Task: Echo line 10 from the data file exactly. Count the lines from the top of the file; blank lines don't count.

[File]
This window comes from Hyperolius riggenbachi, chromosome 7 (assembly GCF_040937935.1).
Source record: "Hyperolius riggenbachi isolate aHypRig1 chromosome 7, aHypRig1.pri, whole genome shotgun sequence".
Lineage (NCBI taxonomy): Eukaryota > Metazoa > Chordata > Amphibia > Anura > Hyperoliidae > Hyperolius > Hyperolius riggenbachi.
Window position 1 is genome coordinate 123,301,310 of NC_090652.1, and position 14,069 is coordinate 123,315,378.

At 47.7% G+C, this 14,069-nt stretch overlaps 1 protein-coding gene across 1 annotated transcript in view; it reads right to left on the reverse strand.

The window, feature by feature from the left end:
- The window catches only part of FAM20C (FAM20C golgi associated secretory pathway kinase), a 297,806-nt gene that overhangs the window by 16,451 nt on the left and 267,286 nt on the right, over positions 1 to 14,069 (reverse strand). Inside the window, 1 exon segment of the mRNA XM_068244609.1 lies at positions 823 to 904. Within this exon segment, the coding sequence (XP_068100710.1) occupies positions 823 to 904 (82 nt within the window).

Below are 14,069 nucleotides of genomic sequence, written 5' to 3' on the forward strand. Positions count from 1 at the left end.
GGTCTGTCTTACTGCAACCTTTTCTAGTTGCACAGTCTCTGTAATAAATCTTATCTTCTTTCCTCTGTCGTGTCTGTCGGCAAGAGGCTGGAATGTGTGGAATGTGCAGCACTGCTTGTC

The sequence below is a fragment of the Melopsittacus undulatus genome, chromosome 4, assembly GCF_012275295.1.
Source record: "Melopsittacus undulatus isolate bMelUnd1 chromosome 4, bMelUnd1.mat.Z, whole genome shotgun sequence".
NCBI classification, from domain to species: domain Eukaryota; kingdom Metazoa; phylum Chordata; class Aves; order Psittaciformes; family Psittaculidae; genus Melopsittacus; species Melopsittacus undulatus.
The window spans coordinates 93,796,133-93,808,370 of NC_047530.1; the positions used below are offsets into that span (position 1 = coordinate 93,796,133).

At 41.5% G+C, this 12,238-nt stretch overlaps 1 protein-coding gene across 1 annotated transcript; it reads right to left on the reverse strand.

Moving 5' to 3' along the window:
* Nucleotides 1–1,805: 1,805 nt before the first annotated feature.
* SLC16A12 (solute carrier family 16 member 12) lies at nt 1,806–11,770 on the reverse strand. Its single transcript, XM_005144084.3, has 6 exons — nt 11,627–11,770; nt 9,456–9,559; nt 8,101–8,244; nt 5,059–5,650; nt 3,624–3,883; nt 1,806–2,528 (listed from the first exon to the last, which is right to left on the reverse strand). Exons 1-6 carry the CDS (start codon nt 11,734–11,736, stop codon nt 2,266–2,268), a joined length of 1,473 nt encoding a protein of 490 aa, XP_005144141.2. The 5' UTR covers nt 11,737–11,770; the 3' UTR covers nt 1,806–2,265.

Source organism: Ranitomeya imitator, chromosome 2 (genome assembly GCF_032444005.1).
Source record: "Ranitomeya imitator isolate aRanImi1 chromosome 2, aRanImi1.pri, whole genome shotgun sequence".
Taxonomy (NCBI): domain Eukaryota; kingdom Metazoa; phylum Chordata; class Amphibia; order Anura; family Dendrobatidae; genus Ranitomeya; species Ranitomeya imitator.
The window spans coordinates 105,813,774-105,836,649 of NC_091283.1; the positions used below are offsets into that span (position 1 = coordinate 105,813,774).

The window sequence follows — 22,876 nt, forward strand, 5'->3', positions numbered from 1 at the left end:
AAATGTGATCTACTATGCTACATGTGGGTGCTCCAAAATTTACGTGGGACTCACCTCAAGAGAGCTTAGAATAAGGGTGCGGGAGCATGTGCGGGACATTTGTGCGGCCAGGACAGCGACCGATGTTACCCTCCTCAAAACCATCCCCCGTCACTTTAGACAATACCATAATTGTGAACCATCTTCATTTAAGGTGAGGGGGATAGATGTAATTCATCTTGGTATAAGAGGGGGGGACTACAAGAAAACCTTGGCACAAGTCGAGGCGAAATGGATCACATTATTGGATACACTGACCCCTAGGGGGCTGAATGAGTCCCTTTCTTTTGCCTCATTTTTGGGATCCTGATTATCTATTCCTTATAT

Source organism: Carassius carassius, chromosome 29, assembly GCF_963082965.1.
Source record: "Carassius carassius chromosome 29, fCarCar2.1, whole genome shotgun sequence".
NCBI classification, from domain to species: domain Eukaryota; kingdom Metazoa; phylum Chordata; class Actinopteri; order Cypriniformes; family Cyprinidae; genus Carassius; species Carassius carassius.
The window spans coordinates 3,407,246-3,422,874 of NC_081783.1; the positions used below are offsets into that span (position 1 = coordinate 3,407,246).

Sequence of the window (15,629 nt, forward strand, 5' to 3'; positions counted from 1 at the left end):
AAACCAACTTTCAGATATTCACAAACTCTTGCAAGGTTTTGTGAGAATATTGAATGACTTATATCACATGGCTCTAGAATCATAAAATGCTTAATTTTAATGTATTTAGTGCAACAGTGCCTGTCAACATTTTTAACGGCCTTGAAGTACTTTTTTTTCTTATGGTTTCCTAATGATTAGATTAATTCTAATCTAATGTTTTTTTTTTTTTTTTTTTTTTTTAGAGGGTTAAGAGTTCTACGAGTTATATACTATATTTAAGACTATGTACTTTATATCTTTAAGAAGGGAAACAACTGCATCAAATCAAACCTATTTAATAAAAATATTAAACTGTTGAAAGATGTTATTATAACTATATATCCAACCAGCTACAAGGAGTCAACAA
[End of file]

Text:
The sequence below is a fragment of the Melopsittacus undulatus genome, chromosome 4, assembly GCF_012275295.1.